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She and her husband had moved to Martinsburg in , she told me, looking for an affordable place to raise children close to where she had grown up, in the Shenandoah Valley. Soon after they arrived, they settled into a subdivision outside town, and Swadley started reading the Martinsburg Journal online. Because at that time it seemed like everybody else wanted to hide it.

And, to me, that seemed like the worst thing you could do. I said that it seemed like an extraordinarily high number, especially for someone who was not an addict. She agreed, but there it was. All thirteen were young men—Swadley had met most of them when she was in her early twenties, and she had been a tomboy back then. The first time she heard that a friend had died, she had been photographing a wedding for some mutual friends. They were sitting around a bonfire at the end of the day. When Swadley spoke of a crazy horror film that she and a guy named Jeremy had made in high school, somebody mentioned that he had recently died, from a heroin overdose.

She threw up, and wrecked her car on the way home. At the time, Swadley was hanging out with her old crowd in bars and restaurants every weekend.

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One by one, the group dwindled. As the overdoses piled up, she was appalled to find that sometimes she had trouble keeping track of which friends were dead. The funerals had a peculiar aspect. In January, , she started photographing addicts in recovery. For the first few portraits, Swadley reached out to her subjects, but soon people started coming to her. She took their pictures, asked them about their lives, and told their stories in a paragraph or so.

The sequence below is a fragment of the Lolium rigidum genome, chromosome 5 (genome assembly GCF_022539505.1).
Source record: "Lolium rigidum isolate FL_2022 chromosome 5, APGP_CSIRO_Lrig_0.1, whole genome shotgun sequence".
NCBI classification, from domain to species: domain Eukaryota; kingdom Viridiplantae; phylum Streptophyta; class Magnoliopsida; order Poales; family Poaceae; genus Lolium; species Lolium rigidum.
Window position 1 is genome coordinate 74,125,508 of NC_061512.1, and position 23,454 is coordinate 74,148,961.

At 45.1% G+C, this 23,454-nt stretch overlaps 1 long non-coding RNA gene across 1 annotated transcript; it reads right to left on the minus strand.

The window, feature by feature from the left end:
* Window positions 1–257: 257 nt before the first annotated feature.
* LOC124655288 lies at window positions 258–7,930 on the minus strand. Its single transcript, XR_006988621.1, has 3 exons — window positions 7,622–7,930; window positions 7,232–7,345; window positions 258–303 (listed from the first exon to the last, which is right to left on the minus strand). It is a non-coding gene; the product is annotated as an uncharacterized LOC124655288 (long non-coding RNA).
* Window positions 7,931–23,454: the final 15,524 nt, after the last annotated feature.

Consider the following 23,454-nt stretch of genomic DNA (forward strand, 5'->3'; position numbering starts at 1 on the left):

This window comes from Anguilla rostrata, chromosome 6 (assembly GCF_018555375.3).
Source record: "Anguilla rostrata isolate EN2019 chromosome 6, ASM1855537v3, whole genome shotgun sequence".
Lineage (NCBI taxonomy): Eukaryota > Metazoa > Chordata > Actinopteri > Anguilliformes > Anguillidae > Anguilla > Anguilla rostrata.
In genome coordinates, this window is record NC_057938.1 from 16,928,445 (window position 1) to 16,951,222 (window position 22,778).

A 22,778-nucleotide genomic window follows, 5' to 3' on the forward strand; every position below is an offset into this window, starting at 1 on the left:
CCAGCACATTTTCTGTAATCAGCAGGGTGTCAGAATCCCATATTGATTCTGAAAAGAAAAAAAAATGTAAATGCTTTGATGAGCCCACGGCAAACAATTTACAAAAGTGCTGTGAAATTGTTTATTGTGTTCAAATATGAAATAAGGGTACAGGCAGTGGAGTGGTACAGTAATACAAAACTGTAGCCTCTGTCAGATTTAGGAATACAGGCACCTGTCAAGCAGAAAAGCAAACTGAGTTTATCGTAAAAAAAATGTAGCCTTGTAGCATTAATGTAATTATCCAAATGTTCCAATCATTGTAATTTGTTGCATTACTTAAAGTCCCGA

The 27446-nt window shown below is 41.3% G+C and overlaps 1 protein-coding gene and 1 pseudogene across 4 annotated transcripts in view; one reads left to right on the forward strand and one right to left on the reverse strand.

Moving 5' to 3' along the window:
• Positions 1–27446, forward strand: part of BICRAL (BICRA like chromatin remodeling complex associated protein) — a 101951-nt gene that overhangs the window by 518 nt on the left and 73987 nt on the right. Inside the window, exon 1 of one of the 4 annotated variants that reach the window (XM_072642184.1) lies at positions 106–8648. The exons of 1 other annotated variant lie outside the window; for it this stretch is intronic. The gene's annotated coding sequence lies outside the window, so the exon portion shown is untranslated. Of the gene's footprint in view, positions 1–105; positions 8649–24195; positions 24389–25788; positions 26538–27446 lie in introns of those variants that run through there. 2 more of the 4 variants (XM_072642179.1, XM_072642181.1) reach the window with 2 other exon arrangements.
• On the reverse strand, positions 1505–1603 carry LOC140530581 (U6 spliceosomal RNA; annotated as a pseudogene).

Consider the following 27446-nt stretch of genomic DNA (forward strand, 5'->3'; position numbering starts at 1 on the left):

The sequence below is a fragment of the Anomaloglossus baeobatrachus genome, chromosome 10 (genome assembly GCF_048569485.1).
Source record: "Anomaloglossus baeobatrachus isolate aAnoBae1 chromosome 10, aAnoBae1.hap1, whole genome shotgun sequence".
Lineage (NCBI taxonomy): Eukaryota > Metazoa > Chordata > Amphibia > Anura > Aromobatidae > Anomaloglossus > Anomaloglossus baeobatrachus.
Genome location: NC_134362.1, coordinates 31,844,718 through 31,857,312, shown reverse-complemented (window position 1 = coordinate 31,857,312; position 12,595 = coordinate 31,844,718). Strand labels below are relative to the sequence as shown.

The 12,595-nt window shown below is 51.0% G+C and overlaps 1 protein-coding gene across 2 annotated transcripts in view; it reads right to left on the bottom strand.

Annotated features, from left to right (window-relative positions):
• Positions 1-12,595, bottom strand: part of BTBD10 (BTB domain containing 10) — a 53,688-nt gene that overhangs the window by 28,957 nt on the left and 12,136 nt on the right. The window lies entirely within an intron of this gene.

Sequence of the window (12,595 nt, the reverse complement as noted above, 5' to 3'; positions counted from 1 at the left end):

There are now two dozen images in the series. In one of the portraits, an E. A woman named Tiffany posed holding a snapshot of her younger sister, Tabby. Both women had started off on pills—Tabby had developed a problem after a gallbladder operation left her with a thirty-day supply of meds—and then became heroin addicts. Tiffany had received treatment, but Tabby had fatally overdosed while she was waiting for a rehab bed. Swadley took the portrait in a park where Tiffany had once begged Tabby to stop using.

When I called Tiffany, she told me that she had recently lost a second sister to heroin.

What does the empty mirror reflect for you?

Swadley hopes that her photographs will someday be displayed all around town—in coffee shops, restaurants, perhaps the library. I want to show people they deserve a chance. One day, Swadley told me about a local effort against heroin addiction, called the Hope Dealer Project. It was run by three women: Tina Stride, who had a twenty-six-year-old son in recovery; Tara Mayson, whose close friend had gone through periods of addiction; and Lisa Melcher, whose son-in-law had died of an overdose, and whose thirty-two-year-old daughter, Christina, was struggling to overcome heroin addiction.

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All three had known addicts who wanted to get clean but had no place to go. Last fall, like car-pool moms with a harrowing new mission, they had begun driving people to detox facilities all over the state—any place that could take them, sometimes as far as five hours away. The few with private insurance could get rehab anywhere in the country, and the Hope Dealer women were prepared to suggest options.

But most people in town had Medicaid or no insurance at all, and such addicts had to receive treatment somewhere in the state. Currently, the detox facility closest to Martinsburg is about two hours away.

Stride works full time at the General Services Administration, in Washington, but spends up to twenty-four hours a week giving rides to drug users. The other two focus on reaching out to addicts and families. When Stride and her client arrive at a detox facility, nurses are waiting at the door. For them to walk in those doors, that takes a lot. After five to ten days in detox, patients are released. If beds are all full, a lot of times they come back here to Martinsburg, because they have nowhere else to go.

Stride usually drives clients to a detox center immediately after picking them up. I tried to stay up, but I knew I had to drive four hours to the detox place, and four hours back. So I slept some. We were up at 4 a. Stride, who is forty-seven, wore her hair in a ponytail and had curly bangs; Mayson, who is forty-six, had long, sparkly nails.